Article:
Date of Award

Fall 2005

Document Type

Dissertation - Restricted

Degree Name

Doctor of Philosophy (PhD)



First Advisor

South, James

Second Advisor

Monahan, Michael

Third Advisor

Foster, Susanne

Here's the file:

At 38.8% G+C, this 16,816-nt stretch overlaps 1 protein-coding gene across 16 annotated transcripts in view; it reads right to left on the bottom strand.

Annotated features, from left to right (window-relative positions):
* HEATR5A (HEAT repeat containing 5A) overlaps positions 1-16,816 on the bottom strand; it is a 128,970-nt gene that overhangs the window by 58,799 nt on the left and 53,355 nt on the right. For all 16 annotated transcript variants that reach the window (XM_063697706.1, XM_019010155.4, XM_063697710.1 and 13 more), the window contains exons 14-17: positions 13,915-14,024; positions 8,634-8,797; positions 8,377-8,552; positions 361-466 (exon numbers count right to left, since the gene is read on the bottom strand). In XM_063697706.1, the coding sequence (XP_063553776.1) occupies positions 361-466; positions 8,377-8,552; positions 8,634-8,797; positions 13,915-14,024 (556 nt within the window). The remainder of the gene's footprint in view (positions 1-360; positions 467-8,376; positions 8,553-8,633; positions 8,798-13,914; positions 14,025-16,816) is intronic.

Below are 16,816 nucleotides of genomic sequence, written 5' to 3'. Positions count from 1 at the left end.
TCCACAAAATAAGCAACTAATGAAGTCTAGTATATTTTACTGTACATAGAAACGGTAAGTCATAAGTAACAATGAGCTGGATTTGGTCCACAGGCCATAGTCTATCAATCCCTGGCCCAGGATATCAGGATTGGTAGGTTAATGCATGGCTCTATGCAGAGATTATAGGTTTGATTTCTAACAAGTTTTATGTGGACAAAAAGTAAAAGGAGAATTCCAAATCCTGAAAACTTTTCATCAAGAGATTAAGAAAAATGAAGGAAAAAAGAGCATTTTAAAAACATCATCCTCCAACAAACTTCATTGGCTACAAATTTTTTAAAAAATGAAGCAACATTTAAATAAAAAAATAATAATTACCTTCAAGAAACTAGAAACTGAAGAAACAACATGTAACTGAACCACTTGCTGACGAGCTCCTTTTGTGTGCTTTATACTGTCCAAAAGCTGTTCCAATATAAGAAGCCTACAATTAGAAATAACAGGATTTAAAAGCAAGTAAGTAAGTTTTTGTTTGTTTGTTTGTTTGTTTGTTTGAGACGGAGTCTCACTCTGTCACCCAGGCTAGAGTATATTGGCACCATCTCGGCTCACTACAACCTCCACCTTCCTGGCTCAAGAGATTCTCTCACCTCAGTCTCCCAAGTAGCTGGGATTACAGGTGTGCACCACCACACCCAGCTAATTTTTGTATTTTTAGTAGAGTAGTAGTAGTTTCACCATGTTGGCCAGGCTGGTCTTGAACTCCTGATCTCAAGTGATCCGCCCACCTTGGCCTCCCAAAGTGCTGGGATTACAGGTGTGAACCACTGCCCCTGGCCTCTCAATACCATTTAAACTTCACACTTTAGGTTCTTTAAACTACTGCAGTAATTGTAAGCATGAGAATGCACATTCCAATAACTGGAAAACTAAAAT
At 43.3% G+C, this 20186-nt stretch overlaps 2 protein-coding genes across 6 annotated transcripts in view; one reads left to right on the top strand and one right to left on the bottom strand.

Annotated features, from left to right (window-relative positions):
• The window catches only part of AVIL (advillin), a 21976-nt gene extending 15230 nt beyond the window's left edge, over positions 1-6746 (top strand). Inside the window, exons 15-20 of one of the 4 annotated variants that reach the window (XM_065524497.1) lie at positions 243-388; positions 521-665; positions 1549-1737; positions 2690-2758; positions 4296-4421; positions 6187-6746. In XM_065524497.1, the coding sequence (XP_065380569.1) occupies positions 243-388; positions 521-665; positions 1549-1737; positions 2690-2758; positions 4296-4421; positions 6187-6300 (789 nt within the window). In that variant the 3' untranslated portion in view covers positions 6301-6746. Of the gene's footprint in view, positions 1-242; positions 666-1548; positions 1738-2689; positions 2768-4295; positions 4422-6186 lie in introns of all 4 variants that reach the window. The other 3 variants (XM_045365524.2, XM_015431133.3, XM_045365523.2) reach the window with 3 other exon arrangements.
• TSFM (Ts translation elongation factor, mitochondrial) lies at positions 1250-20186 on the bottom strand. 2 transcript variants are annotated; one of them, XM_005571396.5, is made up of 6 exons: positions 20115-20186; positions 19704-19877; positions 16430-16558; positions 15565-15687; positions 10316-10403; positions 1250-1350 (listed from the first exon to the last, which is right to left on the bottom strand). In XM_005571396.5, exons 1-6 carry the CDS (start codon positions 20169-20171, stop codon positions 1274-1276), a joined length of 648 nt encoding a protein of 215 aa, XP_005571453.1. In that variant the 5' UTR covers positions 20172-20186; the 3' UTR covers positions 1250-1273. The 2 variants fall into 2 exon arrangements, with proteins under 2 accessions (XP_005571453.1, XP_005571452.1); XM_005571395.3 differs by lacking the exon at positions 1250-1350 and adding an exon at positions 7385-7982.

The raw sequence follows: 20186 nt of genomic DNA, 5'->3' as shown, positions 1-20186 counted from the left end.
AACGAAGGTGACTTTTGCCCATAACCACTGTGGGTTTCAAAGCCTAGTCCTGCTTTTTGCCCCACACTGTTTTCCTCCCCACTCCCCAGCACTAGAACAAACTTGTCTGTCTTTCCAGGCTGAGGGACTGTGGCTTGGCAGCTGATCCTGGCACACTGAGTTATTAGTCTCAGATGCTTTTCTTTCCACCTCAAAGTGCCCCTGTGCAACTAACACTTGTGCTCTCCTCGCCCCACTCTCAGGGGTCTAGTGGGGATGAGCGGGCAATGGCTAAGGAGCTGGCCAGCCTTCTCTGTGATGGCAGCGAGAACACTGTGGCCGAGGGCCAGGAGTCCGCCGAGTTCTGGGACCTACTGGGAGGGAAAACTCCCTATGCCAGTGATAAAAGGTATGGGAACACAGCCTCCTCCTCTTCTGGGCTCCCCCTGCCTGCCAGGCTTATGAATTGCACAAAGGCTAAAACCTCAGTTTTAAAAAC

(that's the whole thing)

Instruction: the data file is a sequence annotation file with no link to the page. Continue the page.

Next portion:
The title of this dissertation is a question: Is there a future to Marxist humanism? The work itself is an affirmative answer. The motive behind asking this question is the perennial debate surrounding the relevance of Marxism as a school of social and political thought. There are aspects of Marxism that are, arguably, no longer tenable, yet there are others that are more relevant today than ever. It is the argument of the following dissertation that Marxist humanism is of continued relevance as both an analytical tool as well as a fertile ground for a political project of emancipation. However, the notion of a uniquely "Marxist humanism" is problematic. The fact that it is "Marxist" might lead to the confusion that it is thus based solely on the teachings of Karl Marx. Although his works provide the groundwork to the present project, it is the spirit and not necessarily the letter of Marxism that motivates the following discussion. That is, Marx's humanist project can continue without necessarily relying on his more questionable doctrines. The spirit of Marxist humanism lies in its demand for human well-being through mutual recognition achieved within an appropriately amenable social space wherein economic relations form the foundation to other equally as important intersubjective relationships. Marxist humanism is concerned primarily with the promotion of human values, namely, the alleviation of suffering and the promotion of human flourishing through a systemic change in the structure of society, beginning with economics but encompassing all areas of interpersonality...



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